Bonnie - classroom management is the thing
Ray - Second Life - you can work with students collaboratively; that wasn't clear in the presentations today. Opportunity for kids to share data and work collaboratively. Important aspect of science. Maybe another environment.
Carolyn wants to see group situations online even between classrooms, centers in classrooms. We need to think about limitations (bandwidth).
Scott - we want the collaboration we've had for authors to be available to students
Bob - you want to put all the best things into the pot! Is it fair to say that what we've been sketching out today is that we would have a lot of diff. option and modules? A single journey with sidebars or modular approach to solving problems. Part of the attraction of the "sidebars" is that we can have diff. kinds of communicating, diff. goals, turn them on and off for diff. grade levels and diff. objectives? Modular flexibility - is that where we are?
[Nodding heads in agreement.]
Ray - different kinds, diff. shapes, diff. pieces. This is difficult, even in our thinking. We're used to linear world.
Stephen - smart graph can be used in all these diff. things. In order to succeed in the larger districts, there are number of things we need to do well not having to do with UDL. We need to make standards clear and how will they be able to tell students are making progress on things kids will be tested on. In order to get buy-in, we need to give this info to teachers. We need to take this seriously and maybe that means working with a fewer number of activities...
Joe Oliver - teachers need to trust us.
Jerry V - we're not the only ones thinking about this. Publishers are thinking about "post-textbook." In CA - they're thinking about what the textbook of the future looks like. This is encouraging because we're looking at this from the lens of the teacher and child. We also need to think about this curriculum in after-school or out-of-school context. We wouldn't have the constraints of time. Additional opportunities for kids to explore (Jerry says he learned about science outside the school and described his time in the library). Curriculum in paraprofessional as opposed to teacher.
Bob - let's address this issue: as an advisory board, would you advise us to do less content and more flexibility? There's nothing magic about the number 7. Outside constraint - we need to have enough material in order to do research.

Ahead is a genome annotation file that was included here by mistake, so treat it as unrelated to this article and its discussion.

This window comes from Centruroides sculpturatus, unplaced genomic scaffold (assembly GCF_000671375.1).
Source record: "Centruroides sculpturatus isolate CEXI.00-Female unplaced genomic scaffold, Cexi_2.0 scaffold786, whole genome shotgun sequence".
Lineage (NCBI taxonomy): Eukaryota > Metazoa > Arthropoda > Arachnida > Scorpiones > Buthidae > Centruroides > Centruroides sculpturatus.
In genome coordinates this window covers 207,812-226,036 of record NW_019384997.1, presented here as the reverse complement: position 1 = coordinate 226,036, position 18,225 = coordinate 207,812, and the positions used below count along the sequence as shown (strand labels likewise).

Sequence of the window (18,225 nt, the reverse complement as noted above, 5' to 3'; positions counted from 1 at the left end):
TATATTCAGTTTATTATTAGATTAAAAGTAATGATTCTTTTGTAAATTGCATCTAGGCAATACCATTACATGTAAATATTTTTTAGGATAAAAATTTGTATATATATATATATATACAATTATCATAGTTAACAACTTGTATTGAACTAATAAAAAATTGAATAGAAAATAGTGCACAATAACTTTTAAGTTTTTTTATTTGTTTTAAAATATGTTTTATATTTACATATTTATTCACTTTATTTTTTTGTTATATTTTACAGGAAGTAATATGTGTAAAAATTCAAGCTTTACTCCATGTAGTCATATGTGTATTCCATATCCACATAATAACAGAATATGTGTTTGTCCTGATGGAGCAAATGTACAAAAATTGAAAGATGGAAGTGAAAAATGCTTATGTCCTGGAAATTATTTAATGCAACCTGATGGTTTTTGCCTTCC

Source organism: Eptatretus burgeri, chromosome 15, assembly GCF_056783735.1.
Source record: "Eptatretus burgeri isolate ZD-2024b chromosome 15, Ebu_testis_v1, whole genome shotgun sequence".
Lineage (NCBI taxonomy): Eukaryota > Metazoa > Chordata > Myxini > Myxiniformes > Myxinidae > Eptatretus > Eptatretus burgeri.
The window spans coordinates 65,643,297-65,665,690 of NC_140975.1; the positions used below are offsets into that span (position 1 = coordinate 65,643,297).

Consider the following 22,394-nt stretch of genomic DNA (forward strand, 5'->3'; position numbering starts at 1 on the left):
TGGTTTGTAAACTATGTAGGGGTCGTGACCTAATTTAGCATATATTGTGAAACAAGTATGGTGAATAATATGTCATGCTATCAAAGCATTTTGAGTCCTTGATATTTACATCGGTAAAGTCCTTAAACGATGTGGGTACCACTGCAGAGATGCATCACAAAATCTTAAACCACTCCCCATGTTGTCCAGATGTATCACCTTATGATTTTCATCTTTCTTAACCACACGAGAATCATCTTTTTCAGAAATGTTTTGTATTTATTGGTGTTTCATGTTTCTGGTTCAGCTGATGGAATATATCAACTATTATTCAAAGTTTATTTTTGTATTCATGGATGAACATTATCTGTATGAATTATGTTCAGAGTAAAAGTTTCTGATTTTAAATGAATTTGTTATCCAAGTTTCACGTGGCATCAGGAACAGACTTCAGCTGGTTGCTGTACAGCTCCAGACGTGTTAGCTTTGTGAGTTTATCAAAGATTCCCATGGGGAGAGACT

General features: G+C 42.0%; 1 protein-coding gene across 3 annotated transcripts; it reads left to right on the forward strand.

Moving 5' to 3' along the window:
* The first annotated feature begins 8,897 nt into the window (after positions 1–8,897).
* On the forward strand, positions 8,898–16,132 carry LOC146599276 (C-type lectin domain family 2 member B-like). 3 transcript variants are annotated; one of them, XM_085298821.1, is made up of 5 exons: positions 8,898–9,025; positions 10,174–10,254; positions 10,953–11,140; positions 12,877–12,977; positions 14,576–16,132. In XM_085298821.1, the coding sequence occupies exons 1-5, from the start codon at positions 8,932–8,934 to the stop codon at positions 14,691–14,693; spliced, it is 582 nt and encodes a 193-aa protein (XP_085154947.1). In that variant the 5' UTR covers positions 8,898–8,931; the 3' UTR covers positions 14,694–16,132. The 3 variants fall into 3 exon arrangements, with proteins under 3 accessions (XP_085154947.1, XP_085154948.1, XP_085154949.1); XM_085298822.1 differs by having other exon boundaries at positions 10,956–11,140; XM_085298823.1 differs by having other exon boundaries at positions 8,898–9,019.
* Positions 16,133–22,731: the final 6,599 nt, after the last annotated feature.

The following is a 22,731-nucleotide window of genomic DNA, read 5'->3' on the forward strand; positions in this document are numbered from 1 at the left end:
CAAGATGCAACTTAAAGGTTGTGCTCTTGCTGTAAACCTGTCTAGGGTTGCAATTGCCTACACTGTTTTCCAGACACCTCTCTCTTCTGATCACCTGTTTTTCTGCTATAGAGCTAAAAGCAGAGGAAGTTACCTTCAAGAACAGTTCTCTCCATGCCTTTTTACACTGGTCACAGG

Jerry - make sure the science deals with issues that are relevant to the kids. For instance, global warming. It has to be relevant. But don't be restricted by standards.
Carolyn - we held focus group with third graders to see which of those questions are most interesting to kids.
Jerry - Fresno - red flag days when the air pollution is so bad, kids can't play outside; these are real issues.
Stephen - not a contrast with standards; should we come to Fresno to brainstorm activities to contextualize them?
Jerry - No, but environmental issues (global warming, in particular) is global! Science content and knowledge - energy - is already being hit on in the themes we've identified. What will impact our kids best to improve their lives? Contextualize, if possible (Joe Oliver). We don't need more good stuff that's not going to be used. Post-development issue is important.
Chris - if we're thinking of fewer modules, spend time with kids up front.
Jerry suggests middle and high school kids, kids who were recently products of the classrooms.
Chris - got to look at clientele we're designing for... See what it might take to get these kids farther.
Bob - let me be specific here... in the spirit of brainstorming... we chose one of these questions. We had a really nice question with sub-components that really interested people (maybe clouds but maybe something else, air pollution and smog and language arts and math skills). Suppose we invented 40 half-day activities to mix and match around the theme - a rich set of resources. Is that salable? Manageable?
Rebecca - 40 is too many. There area grade-level expectations (GLEs) in Missouri. Legislators decided at each grade level which objectives need to be covered; tests to test those objectives. Water cycle is only at one grade. What teachers like to do is take language arts and math, etc. and weave them into activities. 20 perhaps.
Andy - overwhelming cognitive ability to deal with 40...
Rebecca - 40 half-hour each activities
Scott - what if they were already categorized by grades?
Rebecca - great
Stephen - variations of them to go deeper and deeper...
Rebecca - cross-referenced to GLEs
Chris - disagree strongly with the model of 40 activities; you have to focus on concepts you want to teach and have to provide unbelievable scaffold to getting kids there, so it has to be specific. Teacher and students need to be able to choose. You're only talking about four or five choices at each point. If you're in the clouds ... and one of the things you want students to understand is know diff. between states of matter... what is it going to take to get kids there? One, molecular model. Within that, you'll have diff. levels of support. Have you thought about this? Says a guide. Or a text box comes up and says something about it. Students have to give some info at some point. The guide would come back and say this ... you're thinking this way, you might also want to check out... Students break down with metacogntive skills; they're used to cookbooks only. We can get them to do amazing things if we scaffold.
Bob - you've described fairly linear with variations as opposed to web.
Chris - you have to understand how kids make connections and it must be supported at every point along the way. They can only do one experience at a time. They can make connections.
Paul doing demo of his whiteboard drawing...
Bob - next step: CC staff to put our heads together and get back to you with some designs. We want to gather some data (look at textbook Jerry chose). Look at standards. Everybody has contributed. Thank you!!
Barry - one more question - has there been given any thought to kids answering the questions verbally? Provides better means for authentic assessment. Yes!!